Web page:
I have had enough of the Victorians for a while. A long while. Let’s go for one of the other greats; Milton. In doing this, we have to deal with long poems. This is the introduction to Paradise Lost.
The trick is to read it as if it is a novel, but nothing at the same time there is the use of classical craft in the writing. It helps if you know who Adam was, and the beginning of John, because there are references to Christ from the beginning.
1 ὃ ἦν ἀπ᾽ ἀρχῆς, ὃ ἀκηκόαμεν, ὃ ἑωράκαμεν τοῖς ὀφθαλμοῖς ἡμῶν, ὃ ἐθεασάμεθα καὶ αἱ χεῖρες ἡμῶν ἐψηλάφησαν, περὶ τοῦ λόγου τῆς ζωῆς
John 1:1, Greek
It is worth nothing that the pagans did ask for help from their pagan Gods, and claimed to be descended from Troy.
Arma virumque canō, Trōiae quī prīmus ab ōrīs
Ītaliam, fātō profugus, Lāvīniaque vēnit
lītora, multum ille et terrīs iactātus et altō
vī superum saevae memorem Iūnōnis ob īram;
multa quoque et bellō passūs, dum conderet urbem,
inferretque deōs Latiō, genus unde Latīnum,
Albānīque patrēs, atque altae moenia Rōmae.
Mūsa, mihī causās memorā, quō nūmine laesō,
quidve dolēns, rēgīna deum tot volvere cāsūs
īnsīgnem pietāte virum, tot adīre labōrēs
impulerit. Tantaene animīs caelestibus īrae
Virgil, Aenid Book 1
Even if you don’t have Latin, read it out loud and listen to the rythym of the words. The same thing happens with Milton: he is a classicist.
Enough multilingual fun. Let’s read the beginning.
Of man’s first disobedience, and the fruit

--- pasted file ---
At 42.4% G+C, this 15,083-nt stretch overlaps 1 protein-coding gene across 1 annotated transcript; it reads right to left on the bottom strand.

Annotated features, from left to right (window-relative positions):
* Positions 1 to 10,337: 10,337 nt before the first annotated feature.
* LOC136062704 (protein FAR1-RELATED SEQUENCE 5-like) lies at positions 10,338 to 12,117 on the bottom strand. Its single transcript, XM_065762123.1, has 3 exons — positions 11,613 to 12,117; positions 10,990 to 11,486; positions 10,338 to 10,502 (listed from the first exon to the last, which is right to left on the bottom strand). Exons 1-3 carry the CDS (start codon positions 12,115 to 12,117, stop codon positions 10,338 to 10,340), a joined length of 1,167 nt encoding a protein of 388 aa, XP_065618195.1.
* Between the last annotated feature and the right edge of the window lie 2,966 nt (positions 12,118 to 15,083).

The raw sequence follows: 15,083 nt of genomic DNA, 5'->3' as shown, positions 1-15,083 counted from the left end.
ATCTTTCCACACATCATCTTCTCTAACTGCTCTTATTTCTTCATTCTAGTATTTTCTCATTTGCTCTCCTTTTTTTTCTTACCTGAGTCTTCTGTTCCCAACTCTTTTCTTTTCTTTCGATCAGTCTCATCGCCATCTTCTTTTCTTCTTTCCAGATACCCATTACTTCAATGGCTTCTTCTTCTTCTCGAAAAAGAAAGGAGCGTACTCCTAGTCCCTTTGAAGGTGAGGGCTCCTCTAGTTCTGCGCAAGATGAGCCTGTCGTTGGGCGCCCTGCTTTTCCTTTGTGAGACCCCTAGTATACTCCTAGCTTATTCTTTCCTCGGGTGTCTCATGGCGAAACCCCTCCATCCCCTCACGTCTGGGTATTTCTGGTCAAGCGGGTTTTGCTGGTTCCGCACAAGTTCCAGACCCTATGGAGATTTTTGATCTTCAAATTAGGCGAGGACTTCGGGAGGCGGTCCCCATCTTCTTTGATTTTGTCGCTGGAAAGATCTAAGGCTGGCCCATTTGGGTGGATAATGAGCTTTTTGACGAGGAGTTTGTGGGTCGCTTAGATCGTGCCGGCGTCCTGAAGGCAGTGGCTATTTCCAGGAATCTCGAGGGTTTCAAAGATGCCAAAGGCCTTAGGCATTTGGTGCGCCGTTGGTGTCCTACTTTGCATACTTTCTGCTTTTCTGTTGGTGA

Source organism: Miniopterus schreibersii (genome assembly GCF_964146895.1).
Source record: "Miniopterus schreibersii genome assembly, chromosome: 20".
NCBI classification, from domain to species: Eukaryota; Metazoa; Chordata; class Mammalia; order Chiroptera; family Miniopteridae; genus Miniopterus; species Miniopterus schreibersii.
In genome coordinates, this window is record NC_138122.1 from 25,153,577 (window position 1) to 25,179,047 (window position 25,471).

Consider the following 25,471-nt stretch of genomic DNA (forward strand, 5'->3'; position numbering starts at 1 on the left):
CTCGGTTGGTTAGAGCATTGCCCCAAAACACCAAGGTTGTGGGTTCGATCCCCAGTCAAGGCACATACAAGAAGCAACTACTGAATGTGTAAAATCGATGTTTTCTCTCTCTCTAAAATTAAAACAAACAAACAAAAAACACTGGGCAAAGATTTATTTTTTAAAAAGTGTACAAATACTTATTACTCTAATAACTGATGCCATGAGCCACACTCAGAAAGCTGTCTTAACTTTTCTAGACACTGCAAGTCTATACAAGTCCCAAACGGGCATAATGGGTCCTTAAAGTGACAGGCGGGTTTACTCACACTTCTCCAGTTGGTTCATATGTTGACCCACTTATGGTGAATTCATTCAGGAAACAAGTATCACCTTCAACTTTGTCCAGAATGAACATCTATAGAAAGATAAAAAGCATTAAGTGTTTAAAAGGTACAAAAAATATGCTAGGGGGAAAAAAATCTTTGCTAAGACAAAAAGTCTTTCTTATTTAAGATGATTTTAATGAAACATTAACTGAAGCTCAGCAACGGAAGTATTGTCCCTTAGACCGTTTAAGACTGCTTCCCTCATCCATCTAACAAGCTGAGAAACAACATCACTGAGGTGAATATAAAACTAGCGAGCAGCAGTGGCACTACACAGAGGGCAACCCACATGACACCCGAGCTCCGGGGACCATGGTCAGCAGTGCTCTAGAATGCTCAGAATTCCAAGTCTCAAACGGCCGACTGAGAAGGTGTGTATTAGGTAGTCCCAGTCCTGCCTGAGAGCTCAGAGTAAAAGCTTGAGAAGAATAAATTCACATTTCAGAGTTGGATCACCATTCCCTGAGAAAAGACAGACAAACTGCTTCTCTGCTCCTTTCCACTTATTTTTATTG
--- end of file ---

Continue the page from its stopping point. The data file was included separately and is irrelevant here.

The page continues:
Of that forbidden tree, whose mortal taste
Brought death into the world, and all our woe,
With loss of Eden, till one greater man
Restore us, and regain the blissful seat,
Sing heavenly muse, that on the secret top
Of Oreb, or of Sinai, didst inspire
That shepherd, who first taught the chosen seed,
In the beginning how the heavens and earth
Rose out of chaos: Or if Sion hill
Delight thee more, and Siloa’s brook that flowed
Fast by the oracle of God; I thence
Invoke thy aid to my adventurous song,
That with no middle flight intends to soar
Above the Aonian mount, while it pursues
Things unattempted yet in prose or rhyme.
And chiefly thou Oh spirit, that dost prefer
Before all temples the upright heart and pure,
Instruct me, for thou knowest; thou from the first
Wast present, and with mighty wings outspread
Dove-like satst brooding on the vast abyss
And mad’st it pregnant: What in me is dark
Illumine, what is low raise and support;
That to the heighth of this great argument
I may assert eternal providence,
And justify the ways of God to men.
Kea points out that you needed to have a fairly good education to enjoy this. Milton’s audience did: they all knew their Latin and the Aenid quote translation was a standard schoolboy task. With cribs.
We now need cribs to read this. How we have fallen.